Former President of the United States Jimmy Carter and former Secretary of State Condoleezza Rice, M.A. class of 1975, top a long list of dignitaries who will offer reflections at the memorial service for University President Emeritus Fr. Theodore “Ted” Hesburgh on Wednesday evening, the University announced in a press release Monday.According to the statement, other speakers will include Carter’s wife, former First Lady Rosalynn Carter; former president of Princeton University William Bowen; Indiana Sen. Joe Donnelly, class of 1977 and Law School class of 1981; Dillon Hall rector Fr. Paul Doyle; former football head coach Lou Holtz; archbishop emeritus of Washington Cardinal Theodore McCarrick; Indiana Gov. Mike Pence; Board of Trustees member Martin W. Rogers, class of 1988; former Wyoming Sen. Alan Simpson and former Pennsylvania Sen. Harris Wofford.University President Fr. John Jenkins will also offer a tribute, the release stated.“We are honored that the Carters, Dr. Rice and our other distinguished guests will join to pay tribute to Fr. Ted and his many contributions to national and international affairs, the Catholic Church and higher education,” Jenkins said in the statement. “This tribute will be a special opportunity to celebrate Fr. Ted’s remarkable life and career.”The tribute will begin at 7:30 p.m. Wednesday at Purcell Pavilion and will also include music from Notre Dame student choirs and instrumentalists, the release stated.Members of the general public can obtain a limited number of tickets to the service beginning at 3 p.m. Tuesday at the Murnane Family Ticket Office at Purcell Pavilion.According to the release, both the Carters and Rice knew Hesburgh for nearly 40 years. Hesburgh served on the Select Commission on Immigration and Refugee Policy in the Carter administration and as University president while Rice was a graduate student.Tags: Alan Simpson, Cardinal Theodore McCarrick, Condoleezza Rice, Fr. Paul Doyle, Harris Wofford, Hesburgh, Jimmy Carter, Joe Donnelly, Lou Holtz, Martin W. Rogers, Memorial Service, Mike Pence, Rosalynn Carter, tribute, William Bowen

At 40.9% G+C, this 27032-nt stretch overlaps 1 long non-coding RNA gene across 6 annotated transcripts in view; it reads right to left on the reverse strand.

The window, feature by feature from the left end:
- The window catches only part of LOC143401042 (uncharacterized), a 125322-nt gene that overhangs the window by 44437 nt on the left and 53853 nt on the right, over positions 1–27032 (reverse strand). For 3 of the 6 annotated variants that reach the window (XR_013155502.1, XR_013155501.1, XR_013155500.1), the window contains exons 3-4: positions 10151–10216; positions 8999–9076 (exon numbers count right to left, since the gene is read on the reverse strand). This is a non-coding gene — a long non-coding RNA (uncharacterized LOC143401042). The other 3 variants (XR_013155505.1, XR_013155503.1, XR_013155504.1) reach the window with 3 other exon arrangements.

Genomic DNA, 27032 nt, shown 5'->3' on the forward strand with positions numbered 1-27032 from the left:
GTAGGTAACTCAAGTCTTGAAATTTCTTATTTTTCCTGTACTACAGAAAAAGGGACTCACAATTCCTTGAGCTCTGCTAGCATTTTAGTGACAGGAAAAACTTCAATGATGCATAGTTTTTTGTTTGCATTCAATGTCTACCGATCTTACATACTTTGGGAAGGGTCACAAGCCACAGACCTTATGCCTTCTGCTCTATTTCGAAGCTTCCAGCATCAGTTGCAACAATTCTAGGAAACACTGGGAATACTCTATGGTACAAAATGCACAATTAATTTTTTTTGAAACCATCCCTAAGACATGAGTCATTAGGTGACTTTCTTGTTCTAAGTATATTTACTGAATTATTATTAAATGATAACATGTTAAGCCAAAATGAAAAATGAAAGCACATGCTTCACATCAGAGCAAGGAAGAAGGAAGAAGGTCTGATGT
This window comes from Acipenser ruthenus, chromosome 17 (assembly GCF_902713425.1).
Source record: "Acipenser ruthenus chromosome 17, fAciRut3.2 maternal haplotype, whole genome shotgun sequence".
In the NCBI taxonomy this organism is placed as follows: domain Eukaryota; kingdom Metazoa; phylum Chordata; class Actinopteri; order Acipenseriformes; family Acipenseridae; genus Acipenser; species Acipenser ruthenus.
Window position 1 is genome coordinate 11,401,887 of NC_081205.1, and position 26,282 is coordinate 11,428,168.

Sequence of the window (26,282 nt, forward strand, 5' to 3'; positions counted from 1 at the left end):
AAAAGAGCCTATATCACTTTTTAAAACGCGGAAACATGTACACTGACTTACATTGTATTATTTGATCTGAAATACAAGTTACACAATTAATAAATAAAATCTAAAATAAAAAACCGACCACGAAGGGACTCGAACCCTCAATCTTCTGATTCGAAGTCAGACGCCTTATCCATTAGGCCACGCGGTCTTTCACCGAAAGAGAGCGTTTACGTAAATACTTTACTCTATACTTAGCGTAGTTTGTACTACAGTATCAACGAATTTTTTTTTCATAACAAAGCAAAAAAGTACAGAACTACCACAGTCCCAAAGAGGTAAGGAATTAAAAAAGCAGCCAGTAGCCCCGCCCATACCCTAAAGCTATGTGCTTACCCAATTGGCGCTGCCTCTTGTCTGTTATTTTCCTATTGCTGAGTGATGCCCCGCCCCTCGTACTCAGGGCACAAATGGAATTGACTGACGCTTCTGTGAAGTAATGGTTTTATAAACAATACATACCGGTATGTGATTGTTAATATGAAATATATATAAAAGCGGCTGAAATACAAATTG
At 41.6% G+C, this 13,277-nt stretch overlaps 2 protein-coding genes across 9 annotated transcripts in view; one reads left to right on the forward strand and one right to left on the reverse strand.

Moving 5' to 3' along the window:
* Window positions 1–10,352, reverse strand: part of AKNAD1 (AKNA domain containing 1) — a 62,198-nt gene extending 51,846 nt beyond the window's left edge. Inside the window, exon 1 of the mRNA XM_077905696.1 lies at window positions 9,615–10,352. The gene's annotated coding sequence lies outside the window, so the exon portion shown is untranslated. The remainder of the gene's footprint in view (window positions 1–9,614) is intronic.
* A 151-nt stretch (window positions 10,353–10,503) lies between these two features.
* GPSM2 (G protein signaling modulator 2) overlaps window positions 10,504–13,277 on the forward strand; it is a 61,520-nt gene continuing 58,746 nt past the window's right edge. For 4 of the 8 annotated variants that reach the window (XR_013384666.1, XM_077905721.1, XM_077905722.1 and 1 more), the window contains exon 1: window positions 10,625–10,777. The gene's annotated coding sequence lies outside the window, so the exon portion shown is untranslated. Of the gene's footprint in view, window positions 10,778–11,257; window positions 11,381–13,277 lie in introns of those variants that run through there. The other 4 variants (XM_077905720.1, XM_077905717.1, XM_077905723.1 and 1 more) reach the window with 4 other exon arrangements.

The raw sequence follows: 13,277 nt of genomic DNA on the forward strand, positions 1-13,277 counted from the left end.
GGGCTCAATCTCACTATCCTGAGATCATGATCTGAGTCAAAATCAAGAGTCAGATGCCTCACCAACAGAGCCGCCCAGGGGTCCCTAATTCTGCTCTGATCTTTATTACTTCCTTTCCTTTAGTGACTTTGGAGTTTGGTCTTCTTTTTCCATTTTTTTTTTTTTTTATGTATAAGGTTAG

View Comments Pippa Nixon & Sophie Thompson in “The Importance of Being Earnest” (Photo: Marc Brenner) Sophie Thompson has a diverse and distinguished list of credits ranging from the Harry Potter screen franchise to Celebrity MasterChef and the popular U.K. TV soaps, EastEnders and Coronation Street. But it’s on stage where the Olivier Award-winning performer has really shone, whether in musicals (Company, Guys and Dolls) or in her current gig as a swooping-voiced Lady Bracknell in Oscar Wilde’s immortal comedy The Importance of Being Earnest at the Vaudeville Theatre. Thompson arrived early one recent evening to the theater in time for a lively and engaging chat with Broadway.com.How does it feel to be playing one of the most iconic roles in the female repertoire—the redoubtable Lady Bracknell?It really surprised me, but then most things do. Most jobs that come up are surprising and also, if you’re lucky, they’re delighting as well. This is one of those roles, and one of those plays, that you’ve got to have a bash at and get inside the words and get the words inside oneself; it’s such an extraordinary piece of writing.Are you a Wilde veteran? Not at all! I’d never done any Oscar Wilde, so when [Earnest] came up, I thought, I’ve got to have a go at it because it’s such fantastically challenging material. It’s almost classical in its rhythm and structure, which makes it very exacting; I’ve never experienced that in the same way, except with Shakespeare.Presumably you’d seen it before?Yes, I had. My mum [actress Phyllida Law] played Miss Prism in a production many years ago [Dame Wendy Hiller was Lady Bracknell in that one], and I’d been to see a mate in it a couple of years ago out of town—and I knew the  film, with Edith Evans. So, yes, I was familiar with it in that way that you are when you’re on the beach but haven’t yet picked up that stone.Were people full of advice and thoughts about the formidable character you are playing?Everyone rushed up and said you know what to me—[Lady Bracknell’s defining words “a handbag,” which is one of the signature phrases from the play]—and one thinks, “Oh, God!” There are so many wonderful things spoken by this mad confection of a woman and it’s just funny that she’s defined by those words. That’s hats off to Edith Evans, obviously. [Dame Edith remains a legendary Bracknell.]Is it difficult to gauge this so-called “gorgon” who bustles into the play in the first act, in full comic throttle?The thing with Lady Bracknell is that you have to take heed before anything else not of what you are saying but of what others say about the character, and that’s always very helpful as a way into who the true lady is behind all the witticisms.What, then, is your take on her?Here’s a woman who comes from a lowly background and married Lord Bracknell and became a part of this new world, much in the same way that people who convert to a particular religion are often much more passionate than those who are born into it. In that same way, Lady Bracknell is desperate to hang on to all the laws and the manners and to the remnants of Victorian society.Was the intention here to deliver up an Earnest with a bit of a difference? [There have been some textual tweaks, and the production plays up the homoerotic subtext.]One has seen productions [of Earnest] where the language is very clever, but it can sound a bit glib if you don’t put the thought behind it. I’m not interested in watching posh people drink tea and spout clever words: we kind of see that in life. I’m interested, and so is our maverick director Michael Fentiman, in exploring the kind of underbelly of things, so I hope we’ve done that to a degree while maintaining a show that is fantastically amusing.So, the goal is to be more than merely funny? I think all of us in the company agree that Wilde of course is funny but you can have dark and funny and sexy and funny and awkward and funny, but if it’s just funny, you miss out on a load of other stuff. I sense that some people have minded some of the choices we’ve made, but you have to be brave when you do a play. It’s like with cooking: you want to make a dish with all these condiments and serve it up to all these people.Ah, food, which is your recent and flourishing life, following Celebrity MasterChef and the publication of your cookbook, My Family Kitchen. How are you marrying this newer career with your established acting career?I think I’ve come to realize that what we as actors do is so intangible as a job, which is why some people come to hate it: it’s not a tangible thing. But cooking is quite tangible, and it can be very nice amid this very strange and nebulous profession to do something tangible and say, for instance, “Here is some hummus that I can share.”Are you the resident cook, then, of the company?[Laughs] I am a bit of a one for bunging a few bits on the table in the green room. I just do it because I like doing it.What about your two children’s books, Zoo Boy and Zoo Boy and the Jewel Thieves?You know what our jobs are like [as actors]: there are great areas of time when you’re not required and you really want to put your juices elsewhere. I’d always wanted to do a children’s book and still can’t believe that I’ve got two out there. Sometimes, I nip into bookstores and move them to the spangly tables next to David Walliams [another British actor-turned-children’s-book-author].Casting an eye back, what do you make of an amazing stage run that includes two Sondheim musicals—Amy in Company and your Olivier Award-winning turn as the Baker’s Wife in Into the Woods—and, later, the U.K. premiere of Bruce Norris’ Clybourne Park?Clybourne Park was the most amazing play I think I’d ever read; I just couldn’t believe it. I thought it was breathtaking, and playing it was actually breathtaking! I’d never felt that feeling before from an audience and that sense of listening. It was an experience I’ll never forget.Do you see more Sondheim in your future?Golly, if it was ever to come up! I was so lucky to do those two shows and, you never know, I might get a crack at something else. But you know, you’re talking possibly to the vaguest actor: I belong in a very vague meadow and have always just been delighted to be considered and involved. I’ve never had a game plan and can only sort of try to be me.